Rolando McClain was property of the Ravens for less than 15 months, a period in which he never participated in a single practice for the organization, yet he managed to make plenty of headlines. Here is a look at McClain’s tumultuous stay in Baltimore:
April 12, 2013: The Ravens signed McClain, the former first-round draft pick who had been cut a week earlier by the Oakland Raiders amid a series of off-the-field issues, to a one-year, $700,000 contract that included $400,000 in playing-time incentives. It made sense for both sides. The Ravens needed to improve their middle linebacker depth with Ray Lewis retired, Dannell Ellerbe gone via free agency and Jameel McClain recovering from a career-threatening spinal cord contusion. For McClain, the shared University of Alabama ties with Ravens general manager Ozzie Newsome and the reigning Super Bowl champions offered him a winning environment to restart his once-promising career.
April 21, 2013: McClain again found himself in legal trouble as he was arrested in his hometown of Decatur, Ala., after police responded to a disturbance in a local park. McClain was charged with resisting arrest and disorderly conduct after he allegedly shouted an expletive in the direction of a police officer. It was his third arrest in a 16-month span. The Ravens vowed to review the incident.
May 15, 2013: Just 23 years old, McClain informed Ravens officials that he would retire from the NFL to get his personal life in order. The linebacker was going through a divorce and dealing with mounting legal issues. The Ravens placed him on the reserved/retired list. They would sign veteran free agent Daryl Smith a couple weeks later.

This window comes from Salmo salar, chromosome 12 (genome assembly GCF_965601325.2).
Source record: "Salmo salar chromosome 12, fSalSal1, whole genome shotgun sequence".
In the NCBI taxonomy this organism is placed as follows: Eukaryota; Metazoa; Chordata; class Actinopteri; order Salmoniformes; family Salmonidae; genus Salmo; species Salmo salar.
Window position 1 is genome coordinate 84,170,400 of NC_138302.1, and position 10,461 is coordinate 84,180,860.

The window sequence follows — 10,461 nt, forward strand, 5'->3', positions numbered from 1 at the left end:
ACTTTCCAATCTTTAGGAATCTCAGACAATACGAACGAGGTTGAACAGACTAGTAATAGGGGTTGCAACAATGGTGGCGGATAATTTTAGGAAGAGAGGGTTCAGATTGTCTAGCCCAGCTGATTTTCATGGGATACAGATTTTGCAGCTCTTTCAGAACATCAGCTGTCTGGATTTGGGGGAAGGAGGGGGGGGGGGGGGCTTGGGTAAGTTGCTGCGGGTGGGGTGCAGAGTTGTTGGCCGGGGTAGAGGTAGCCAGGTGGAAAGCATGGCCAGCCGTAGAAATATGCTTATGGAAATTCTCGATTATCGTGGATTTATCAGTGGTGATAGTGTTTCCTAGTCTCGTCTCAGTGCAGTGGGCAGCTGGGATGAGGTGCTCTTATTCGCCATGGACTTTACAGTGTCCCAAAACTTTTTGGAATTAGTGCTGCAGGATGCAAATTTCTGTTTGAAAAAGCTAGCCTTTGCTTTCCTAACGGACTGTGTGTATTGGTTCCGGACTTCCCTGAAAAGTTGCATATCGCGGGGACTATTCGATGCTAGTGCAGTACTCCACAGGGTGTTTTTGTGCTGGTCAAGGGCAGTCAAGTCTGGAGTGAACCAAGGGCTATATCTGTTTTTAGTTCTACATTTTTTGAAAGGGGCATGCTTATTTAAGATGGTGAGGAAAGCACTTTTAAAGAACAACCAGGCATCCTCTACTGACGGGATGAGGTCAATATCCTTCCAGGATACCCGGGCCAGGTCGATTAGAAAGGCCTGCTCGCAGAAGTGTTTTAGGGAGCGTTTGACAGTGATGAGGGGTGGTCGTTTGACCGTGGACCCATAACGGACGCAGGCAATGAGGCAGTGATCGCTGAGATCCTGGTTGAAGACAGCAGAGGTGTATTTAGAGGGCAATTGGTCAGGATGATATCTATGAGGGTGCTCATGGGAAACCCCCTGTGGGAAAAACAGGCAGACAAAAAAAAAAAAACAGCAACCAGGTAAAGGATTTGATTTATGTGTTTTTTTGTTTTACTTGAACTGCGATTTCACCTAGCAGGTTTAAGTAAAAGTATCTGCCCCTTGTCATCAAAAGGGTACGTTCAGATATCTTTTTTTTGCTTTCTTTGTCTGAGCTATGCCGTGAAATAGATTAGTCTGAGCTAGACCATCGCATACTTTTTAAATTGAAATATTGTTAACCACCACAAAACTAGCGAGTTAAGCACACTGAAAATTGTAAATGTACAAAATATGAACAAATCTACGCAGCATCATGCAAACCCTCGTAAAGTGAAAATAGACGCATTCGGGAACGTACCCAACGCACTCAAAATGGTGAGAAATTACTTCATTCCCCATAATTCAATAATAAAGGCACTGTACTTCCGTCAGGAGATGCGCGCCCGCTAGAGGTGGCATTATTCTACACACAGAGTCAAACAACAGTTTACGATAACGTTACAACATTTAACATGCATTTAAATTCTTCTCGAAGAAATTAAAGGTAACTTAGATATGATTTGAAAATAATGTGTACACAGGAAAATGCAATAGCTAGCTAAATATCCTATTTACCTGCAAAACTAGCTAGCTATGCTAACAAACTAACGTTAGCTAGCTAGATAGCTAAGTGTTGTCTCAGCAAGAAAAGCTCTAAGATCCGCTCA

March 12, 2014: Speaking to reporters at Alabama’s Pro Day, McClain hinted that he was considering coming back to the NFL, but there were still some things that he had to take care of to make that a reality. McClain had spent the previous several months taking class at Alabama in an effort to finish his degree and working out under the watchful eye of Crimson Tide coach Nick Saban.
March 25, 2014: During his annual talk with reporters at the NFL owners' meetings in Orlando, Fla., Ravens coach John Harbaugh said that he hadn’t communicated with McClain about an NFL return, but he didn’t oppose the linebacker joining the team on a couple conditions. "Who [is he] as a person right now? Has he grown up?" Harbaugh said. "He had a lot of growing up to do obviously. And how hard he's working. If he's working his rear end off, then I'm kind of excited about him. If he's not, then I've got no interest in him being on our team."
April 15, 2014: McClain got the opportunity to show the Ravens how serious that he was about his comeback when he was granted a workout in front of team officials. However, it didn’t go well as McClain couldn’t finish the conditioning test and looked considerably rusty during the individual drills.
April 18, 2014: In somewhat of a surprise move given the disappointment of McClain’s workout, the Ravens activated the linebacker off the reserved/retired list. The Ravens didn’t comment on the move, which technically allowed McClain to participate in the offseason workouts at the team facility.
April 22, 2014: Instead of reporting to the Ravens’ facility for the first day of the offseason workout program, McClain told team officials that he again had decided to retire and this time it was for good. “If football made me complete I would play,” he said in a text message to ESPN.com. “But whenever I think of it my heart pulls me away from whatever reason. ... This means I'm done.” The Ravens moved him back to the reserved/retired list.
July 1, 2014: The Ravens traded the rights to McClain, plus a 2015 seventh-round draft pick, to the Dallas Cowboys for a 2015 sixth-round selection. The Cowboys, who are thin at linebacker after standout Sean Lee sustained a season-ending knee injury in the offseason, activated McClain from the reserved/retired list. His agent said in a text message to The Baltimore Sun’s Aaron Wilson that McClain plans to play this year.Copyright © 2015, The Baltimore Sun